Studies find measles virus resets immune system to 'baby-like' state

Two newly published studies have found that measles is a bigger deal than many people realize: it leaves them more susceptible to a variety of other health conditions. The issue is caused by eliminating many of the protective antibodies one develops over time, opening the door for illnesses caused by bacteria and viruses to which the patient was previously immune.

Measles vaccination rates have decreased, particularly among select populations motivated by skepticism of the science behind vaccinations in general or by ideologies that forbid their use. There's a general belief among many that measles, a highly contagious disease most commonly acquired in childhood, is "no big deal" for most people. That's not true, however.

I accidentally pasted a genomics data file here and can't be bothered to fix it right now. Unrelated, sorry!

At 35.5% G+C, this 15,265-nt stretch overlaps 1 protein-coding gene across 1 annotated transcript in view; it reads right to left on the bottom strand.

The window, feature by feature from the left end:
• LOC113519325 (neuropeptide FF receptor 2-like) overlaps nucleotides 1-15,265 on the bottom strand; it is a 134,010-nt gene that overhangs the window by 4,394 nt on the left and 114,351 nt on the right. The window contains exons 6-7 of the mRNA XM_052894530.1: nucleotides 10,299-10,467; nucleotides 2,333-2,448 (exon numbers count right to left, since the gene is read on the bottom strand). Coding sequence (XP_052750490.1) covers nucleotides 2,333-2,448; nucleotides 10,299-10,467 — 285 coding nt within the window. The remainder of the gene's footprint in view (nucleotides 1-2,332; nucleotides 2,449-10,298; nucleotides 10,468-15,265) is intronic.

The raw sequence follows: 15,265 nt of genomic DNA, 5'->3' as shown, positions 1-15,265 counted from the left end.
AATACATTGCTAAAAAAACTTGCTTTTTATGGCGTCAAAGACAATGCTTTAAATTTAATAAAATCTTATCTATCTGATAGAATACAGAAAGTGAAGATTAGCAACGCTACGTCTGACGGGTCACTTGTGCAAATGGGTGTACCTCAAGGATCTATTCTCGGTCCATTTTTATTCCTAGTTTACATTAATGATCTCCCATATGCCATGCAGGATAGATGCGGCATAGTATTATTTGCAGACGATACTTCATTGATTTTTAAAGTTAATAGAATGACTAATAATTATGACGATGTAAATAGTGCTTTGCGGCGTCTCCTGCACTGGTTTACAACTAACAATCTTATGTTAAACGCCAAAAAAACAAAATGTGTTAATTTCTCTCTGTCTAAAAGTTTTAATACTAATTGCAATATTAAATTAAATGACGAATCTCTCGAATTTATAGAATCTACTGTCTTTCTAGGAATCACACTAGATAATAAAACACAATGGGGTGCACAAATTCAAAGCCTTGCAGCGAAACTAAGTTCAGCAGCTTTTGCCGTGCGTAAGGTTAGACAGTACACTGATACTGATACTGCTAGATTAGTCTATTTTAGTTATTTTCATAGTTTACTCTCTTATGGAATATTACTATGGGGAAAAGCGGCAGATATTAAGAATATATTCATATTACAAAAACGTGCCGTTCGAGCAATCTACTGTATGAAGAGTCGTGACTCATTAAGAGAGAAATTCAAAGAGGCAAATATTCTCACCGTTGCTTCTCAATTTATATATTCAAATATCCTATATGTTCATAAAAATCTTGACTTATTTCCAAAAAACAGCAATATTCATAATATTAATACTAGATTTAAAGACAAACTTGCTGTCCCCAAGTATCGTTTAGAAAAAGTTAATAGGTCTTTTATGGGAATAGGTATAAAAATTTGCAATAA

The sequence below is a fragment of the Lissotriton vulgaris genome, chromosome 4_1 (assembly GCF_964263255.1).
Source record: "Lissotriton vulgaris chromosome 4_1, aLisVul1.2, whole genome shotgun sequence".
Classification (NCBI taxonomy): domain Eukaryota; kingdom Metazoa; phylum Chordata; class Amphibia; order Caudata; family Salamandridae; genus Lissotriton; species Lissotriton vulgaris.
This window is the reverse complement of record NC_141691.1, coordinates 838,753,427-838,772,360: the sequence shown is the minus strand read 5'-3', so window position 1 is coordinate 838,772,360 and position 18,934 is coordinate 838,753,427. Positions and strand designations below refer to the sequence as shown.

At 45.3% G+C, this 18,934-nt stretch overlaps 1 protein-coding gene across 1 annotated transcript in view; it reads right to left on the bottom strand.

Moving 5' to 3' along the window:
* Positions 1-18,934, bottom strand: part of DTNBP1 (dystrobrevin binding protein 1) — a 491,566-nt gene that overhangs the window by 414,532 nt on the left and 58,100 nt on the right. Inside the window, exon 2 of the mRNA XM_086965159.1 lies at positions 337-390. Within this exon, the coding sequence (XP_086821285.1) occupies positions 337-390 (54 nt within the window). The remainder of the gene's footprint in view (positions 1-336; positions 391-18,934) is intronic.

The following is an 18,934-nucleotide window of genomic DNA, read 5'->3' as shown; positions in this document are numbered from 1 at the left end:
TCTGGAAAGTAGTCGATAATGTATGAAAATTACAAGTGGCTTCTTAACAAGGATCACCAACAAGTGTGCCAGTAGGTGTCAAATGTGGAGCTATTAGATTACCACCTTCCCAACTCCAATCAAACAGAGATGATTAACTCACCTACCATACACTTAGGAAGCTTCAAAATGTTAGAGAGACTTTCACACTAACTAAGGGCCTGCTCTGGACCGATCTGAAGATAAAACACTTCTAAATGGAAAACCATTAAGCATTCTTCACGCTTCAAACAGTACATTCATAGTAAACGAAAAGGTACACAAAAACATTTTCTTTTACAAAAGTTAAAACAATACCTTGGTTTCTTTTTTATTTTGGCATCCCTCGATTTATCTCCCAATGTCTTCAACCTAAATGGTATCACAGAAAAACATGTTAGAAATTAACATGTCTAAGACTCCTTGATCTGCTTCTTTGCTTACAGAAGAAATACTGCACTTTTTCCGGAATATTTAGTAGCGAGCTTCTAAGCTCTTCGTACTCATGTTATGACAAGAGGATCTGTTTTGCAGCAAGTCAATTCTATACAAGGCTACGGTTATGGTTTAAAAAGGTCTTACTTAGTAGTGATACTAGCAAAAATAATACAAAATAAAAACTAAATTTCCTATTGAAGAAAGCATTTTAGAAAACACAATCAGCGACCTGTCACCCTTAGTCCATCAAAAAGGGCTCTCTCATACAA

Researchers with multiple institutions, including the Wellcome Sanger Institute and Harvard Medical School, found that the measles virus can essentially wipe the patient's immune system record, eliminating the protective antibodies that make them immune to various viruses and other pathogens. This effect was observed in both humans and ferrets.

According to the study, the immune system of someone who was infected with measles is partially reset to 'an immature baby-like state,' one that is able to respond to viruses and bacteria in a limited fashion. As a result of this, kids who contract measles are more likely to contract other illnesses they were previously immune to, such as the flu.

The measles is highly preventable with the administration of a vaccine that led to the elimination of the disease in the US and, until recently, the UK. The condition itself causes a red rash and fever; there's the potential for severe complications leading to death. Despite this, vaccination rates have decreased, particularly among certain religious collectives and anti-vaxers.